The Discovery Sciences team has used statistical methods to analyse ethically sourced anonymised heart failure data from Sensyne’s partner NHS Trusts. Heart failure patients with no record of anti-coagulants prescription (the ‘control arm’) were compared to patients prescribed either warfarin or non-vitamin K oral anticoagulants (NOACs). This rapid, preliminary analysis suggests promising survival benefits for heart failure patients on anticoagulants and that the NOACs offer a further survival benefit above warfarin. Furthermore, the data indicate there may be clinically relevant differences between the newer agents.

This work is proof that Sensyne’s approach allows rapid, meaningful analysis of therapeutic efficacy outside the limited confines of strict, randomised clinical trials in a way that reflects the reality of routine clinical practice. This analytical approach offers the prospect of new insights and significant, iterative improvements in healthcare.

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Case study

Study on benefits of blood anticoagulants for heart failure patients

January 21, 2020

Heart failure affects over one million adults in the UK, is increasing, is one of the commonest causes of admission to hospital and is responsible for 10,000 deaths a year. Overall the 5-yr survival rate is worse than cancer: about 50% compared with cancer at 85%. Heart failure severely compromises patient’s quality of life, and has a significant economic impact representing 1-2% of the NHS annual budget.

Sluggish blood flow in a poorly functioning heart is associated with the development of blood clots which break away, and block blood vessels in the brain causing strokes. Medications that reduce the chances of clot formation (anticoagulants) can improve the health and life expectancy of heart failure patients. Since 2006, NICE treatment guidelines have recommended anticoagulant treatment for patients diagnosed with heart failure who have an irregular heartbeat (atrialfibrillation) which increases the likelihood of blood clots forming even further.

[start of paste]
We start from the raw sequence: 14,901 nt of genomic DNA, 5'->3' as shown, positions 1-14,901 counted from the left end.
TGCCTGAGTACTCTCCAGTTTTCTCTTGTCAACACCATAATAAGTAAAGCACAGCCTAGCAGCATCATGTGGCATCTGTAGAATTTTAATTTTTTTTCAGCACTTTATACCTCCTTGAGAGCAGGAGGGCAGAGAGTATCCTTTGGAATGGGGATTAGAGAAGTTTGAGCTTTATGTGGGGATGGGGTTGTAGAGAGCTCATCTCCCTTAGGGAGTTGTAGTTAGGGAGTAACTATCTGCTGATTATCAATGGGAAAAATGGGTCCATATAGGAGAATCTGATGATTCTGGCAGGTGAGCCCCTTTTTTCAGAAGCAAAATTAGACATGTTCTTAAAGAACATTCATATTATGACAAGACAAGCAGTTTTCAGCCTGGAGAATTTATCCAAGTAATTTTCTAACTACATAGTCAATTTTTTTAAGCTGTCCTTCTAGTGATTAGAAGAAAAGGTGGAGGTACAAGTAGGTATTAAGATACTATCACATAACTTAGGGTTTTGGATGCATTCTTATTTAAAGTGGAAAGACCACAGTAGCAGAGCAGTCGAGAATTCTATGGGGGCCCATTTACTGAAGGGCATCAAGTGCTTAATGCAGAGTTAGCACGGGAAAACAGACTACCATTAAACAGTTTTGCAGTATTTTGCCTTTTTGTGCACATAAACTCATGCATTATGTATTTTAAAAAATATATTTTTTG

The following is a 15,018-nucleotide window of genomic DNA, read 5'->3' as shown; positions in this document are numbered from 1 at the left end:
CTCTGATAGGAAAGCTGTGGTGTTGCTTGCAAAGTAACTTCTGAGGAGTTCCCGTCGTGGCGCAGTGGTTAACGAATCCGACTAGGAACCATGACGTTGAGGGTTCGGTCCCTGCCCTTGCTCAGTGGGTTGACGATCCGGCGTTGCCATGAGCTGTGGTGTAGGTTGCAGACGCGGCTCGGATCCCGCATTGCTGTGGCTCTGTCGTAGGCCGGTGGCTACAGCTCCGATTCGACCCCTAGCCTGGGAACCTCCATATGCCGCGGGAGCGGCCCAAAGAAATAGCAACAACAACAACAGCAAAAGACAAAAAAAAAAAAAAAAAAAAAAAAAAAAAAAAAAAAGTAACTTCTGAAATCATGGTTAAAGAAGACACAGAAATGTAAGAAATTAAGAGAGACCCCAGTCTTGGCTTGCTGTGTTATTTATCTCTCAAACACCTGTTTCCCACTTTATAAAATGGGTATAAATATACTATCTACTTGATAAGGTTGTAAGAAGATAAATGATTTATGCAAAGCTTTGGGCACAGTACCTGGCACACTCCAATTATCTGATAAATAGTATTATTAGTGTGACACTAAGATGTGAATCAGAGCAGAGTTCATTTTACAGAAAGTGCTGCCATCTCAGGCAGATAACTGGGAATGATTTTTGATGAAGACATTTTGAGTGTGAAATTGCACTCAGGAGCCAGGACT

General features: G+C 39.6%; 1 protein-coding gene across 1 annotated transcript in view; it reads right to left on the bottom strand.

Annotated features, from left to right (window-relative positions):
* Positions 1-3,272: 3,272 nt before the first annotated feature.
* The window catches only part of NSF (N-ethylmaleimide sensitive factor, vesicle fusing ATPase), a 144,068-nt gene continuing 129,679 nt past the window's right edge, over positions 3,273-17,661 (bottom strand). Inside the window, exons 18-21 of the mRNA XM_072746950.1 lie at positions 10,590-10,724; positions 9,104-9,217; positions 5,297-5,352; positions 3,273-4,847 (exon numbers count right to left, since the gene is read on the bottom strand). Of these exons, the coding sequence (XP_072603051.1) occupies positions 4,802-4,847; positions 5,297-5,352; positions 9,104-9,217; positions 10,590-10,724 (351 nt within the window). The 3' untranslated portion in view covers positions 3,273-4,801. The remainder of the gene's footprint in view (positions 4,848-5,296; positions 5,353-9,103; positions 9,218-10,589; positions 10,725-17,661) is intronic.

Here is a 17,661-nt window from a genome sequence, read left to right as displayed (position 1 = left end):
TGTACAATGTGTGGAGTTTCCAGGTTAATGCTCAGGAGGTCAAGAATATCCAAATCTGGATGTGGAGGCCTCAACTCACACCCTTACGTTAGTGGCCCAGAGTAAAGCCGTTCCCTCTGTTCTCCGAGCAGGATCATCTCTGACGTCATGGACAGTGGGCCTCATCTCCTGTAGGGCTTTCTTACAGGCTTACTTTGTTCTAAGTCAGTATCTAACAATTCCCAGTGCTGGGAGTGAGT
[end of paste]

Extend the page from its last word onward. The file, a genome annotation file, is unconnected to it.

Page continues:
The problem is that they are also associated with significant bleeding risks in the stomach and brain. Currently, there are two different classes of anticoagulant commonly used. Warfarin, an old, inexpensive drug that requires close monitoring to ensure the dose is neither too high, which causes bleeding, or too low which allows clots to form. More recently, a newer alternative group known as novel, or non-vitamin K, oral anticoagulants (NOACs) has emerged.These require virtually no monitoring but unlike warfarin they are not easily reversible if bleeding occurs. They are also considerably more expensive.

Previous studies have shown that the use of anticoagulants in heart failure patients with atrial fibrillation  reduces the risk of ischemic stroke and death. Importantly, in many cases the benefit of anticoagulation outweighs the risk of bleeding.

However, heart failure patients have an increased rate of clot related conditions even in the absence of atrial fibrillation. Despite this, previous trials have failed to produce evidence which supports the use of anticoagulants in these patients as the reduction in the risk of stroke was outweighed by a substantially increased risk of bleeding.  

But what is happening in the real world of clinical practice?

Sensyne Health has undertaken an analysis to study the role of anticoagulation in heart failure patients. using routinely collected data from its partner NHS Trusts, to answer two key questions: 

  • Should all heart failure patients discharged from secondary care be prescribed long-term anticoagulants, regardless of the presence of atrial fibrillation?
  • Do the newer anticoagulant drugs offer advantages over the older but still widely used drug Warfarin?

The Discovery Sciences team has used statistical methods to analyse ethically sourced anonymised heart failure data from Sensyne’s partner NHS Trusts. Heart failure patients with no record of anti-coagulants prescription (the ‘control arm’) were compared to patients prescribed either warfarin or non-vitamin K oral anticoagulants (NOACs). This rapid, preliminary analysis suggests promising survival benefits for heart failure patients on anticoagulants and that the NOACs offer a further survival benefit above warfarin. Furthermore, the data indicate there may be clinically relevant differences between the newer agents.

This work is proof that Sensyne’s approach allows rapid, meaningful analysis of therapeutic efficacy outside the limited confines of strict, randomised clinical trials in a way that reflects the reality of routine clinical practice. This analytical approach offers the prospect of new insights and significant, iterative improvements in healthcare.